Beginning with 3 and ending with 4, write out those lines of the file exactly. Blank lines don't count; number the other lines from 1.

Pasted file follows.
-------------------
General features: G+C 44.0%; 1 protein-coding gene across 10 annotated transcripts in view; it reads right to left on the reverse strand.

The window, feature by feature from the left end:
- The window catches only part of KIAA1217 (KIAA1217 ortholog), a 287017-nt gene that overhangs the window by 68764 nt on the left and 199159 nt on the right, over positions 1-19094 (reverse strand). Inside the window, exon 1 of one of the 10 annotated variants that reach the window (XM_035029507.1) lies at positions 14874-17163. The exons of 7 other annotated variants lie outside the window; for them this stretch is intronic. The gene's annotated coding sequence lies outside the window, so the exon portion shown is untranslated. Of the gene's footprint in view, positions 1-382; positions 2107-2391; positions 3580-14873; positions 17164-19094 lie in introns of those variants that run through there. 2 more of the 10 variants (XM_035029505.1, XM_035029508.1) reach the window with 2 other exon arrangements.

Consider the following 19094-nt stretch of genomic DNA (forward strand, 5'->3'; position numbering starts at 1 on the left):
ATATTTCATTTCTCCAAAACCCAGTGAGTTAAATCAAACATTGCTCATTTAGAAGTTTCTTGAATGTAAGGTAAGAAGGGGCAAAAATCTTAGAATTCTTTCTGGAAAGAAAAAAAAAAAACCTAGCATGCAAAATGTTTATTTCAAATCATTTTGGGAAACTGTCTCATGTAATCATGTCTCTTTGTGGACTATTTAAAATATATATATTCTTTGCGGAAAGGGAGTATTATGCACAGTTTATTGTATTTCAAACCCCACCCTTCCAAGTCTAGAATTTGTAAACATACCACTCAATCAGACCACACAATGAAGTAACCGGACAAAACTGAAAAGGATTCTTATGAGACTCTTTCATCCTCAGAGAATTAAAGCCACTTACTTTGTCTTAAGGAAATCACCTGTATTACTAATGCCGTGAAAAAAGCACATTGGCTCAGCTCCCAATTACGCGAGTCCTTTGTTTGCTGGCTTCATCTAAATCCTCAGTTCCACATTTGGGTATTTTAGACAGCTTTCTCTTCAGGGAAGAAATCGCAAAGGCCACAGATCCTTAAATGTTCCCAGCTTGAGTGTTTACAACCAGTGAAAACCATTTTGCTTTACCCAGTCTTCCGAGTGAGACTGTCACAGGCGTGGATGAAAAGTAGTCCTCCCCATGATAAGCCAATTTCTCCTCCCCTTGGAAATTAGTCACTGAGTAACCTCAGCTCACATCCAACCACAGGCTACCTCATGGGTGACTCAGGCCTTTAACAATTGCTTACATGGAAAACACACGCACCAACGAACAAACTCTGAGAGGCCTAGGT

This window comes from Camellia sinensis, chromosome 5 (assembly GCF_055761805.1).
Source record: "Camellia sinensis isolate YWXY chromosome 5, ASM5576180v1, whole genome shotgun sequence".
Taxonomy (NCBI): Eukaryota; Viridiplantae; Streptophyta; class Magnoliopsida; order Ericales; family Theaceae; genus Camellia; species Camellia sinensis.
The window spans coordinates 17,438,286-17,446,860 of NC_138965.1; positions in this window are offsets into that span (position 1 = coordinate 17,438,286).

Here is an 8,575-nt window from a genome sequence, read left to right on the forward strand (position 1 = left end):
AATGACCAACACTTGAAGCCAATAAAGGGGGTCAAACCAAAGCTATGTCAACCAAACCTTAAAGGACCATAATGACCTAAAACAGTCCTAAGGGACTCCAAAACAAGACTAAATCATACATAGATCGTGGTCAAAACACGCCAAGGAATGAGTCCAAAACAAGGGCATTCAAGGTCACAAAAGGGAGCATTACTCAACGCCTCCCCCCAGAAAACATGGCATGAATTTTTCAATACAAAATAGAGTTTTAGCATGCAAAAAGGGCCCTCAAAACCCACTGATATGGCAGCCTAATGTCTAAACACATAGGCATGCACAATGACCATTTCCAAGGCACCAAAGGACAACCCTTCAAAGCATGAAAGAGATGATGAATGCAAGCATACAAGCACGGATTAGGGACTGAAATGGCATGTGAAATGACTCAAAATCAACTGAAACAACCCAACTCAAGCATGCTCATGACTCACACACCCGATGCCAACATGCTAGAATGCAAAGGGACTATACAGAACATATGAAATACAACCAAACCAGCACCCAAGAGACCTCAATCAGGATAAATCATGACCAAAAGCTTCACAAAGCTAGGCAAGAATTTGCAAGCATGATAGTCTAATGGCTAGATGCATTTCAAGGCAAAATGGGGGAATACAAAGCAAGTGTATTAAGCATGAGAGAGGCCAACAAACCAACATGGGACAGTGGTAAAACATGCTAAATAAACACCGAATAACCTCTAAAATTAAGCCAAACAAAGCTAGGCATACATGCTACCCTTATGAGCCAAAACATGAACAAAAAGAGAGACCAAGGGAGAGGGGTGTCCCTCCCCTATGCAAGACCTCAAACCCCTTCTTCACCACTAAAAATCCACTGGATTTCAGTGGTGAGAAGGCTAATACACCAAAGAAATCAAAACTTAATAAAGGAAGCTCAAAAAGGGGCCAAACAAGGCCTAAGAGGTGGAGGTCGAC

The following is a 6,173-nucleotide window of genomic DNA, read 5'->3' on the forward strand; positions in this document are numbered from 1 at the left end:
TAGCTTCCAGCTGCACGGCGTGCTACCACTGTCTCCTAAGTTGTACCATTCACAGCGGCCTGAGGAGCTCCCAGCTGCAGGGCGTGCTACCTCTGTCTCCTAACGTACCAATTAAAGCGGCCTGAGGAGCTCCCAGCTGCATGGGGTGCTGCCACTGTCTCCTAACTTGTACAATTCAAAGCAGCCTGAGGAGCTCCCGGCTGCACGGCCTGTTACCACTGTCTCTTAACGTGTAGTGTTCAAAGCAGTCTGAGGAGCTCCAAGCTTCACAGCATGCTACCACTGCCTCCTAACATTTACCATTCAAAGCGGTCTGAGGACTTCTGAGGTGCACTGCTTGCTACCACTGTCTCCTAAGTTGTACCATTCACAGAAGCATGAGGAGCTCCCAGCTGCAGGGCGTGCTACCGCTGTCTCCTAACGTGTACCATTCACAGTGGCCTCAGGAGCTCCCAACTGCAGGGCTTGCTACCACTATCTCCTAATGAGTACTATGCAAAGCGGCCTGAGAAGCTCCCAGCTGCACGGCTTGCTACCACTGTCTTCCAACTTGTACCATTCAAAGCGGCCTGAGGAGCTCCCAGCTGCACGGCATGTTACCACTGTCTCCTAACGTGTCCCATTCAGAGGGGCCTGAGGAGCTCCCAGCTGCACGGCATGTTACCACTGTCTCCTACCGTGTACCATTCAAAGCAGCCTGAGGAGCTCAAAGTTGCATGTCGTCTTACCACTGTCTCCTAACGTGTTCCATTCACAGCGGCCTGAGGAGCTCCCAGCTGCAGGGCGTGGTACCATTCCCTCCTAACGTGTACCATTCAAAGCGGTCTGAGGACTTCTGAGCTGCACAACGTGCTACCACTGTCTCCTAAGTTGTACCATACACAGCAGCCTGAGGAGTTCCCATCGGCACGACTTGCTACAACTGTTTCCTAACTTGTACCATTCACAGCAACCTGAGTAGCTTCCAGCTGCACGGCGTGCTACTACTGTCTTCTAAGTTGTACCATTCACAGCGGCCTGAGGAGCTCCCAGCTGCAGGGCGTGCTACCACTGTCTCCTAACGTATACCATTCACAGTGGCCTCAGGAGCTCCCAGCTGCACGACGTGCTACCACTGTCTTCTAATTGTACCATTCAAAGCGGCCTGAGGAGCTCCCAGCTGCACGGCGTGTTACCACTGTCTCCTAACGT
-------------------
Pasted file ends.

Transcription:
- The window catches only part of KIAA1217 (KIAA1217 ortholog), a 287017-nt gene that overhangs the window by 68764 nt on the left and 199159 nt on the right, over positions 1-19094 (reverse strand). Inside the window, exon 1 of one of the 10 annotated variants that reach the window (XM_035029507.1) lies at positions 14874-17163. The exons of 7 other annotated variants lie outside the window; for them this stretch is intronic. The gene's annotated coding sequence lies outside the window, so the exon portion shown is untranslated. Of the gene's footprint in view, positions 1-382; positions 2107-2391; positions 3580-14873; positions 17164-19094 lie in introns of those variants that run through there. 2 more of the 10 variants (XM_035029505.1, XM_035029508.1) reach the window with 2 other exon arrangements.

Consider the following 19094-nt stretch of genomic DNA (forward strand, 5'->3'; position numbering starts at 1 on the left):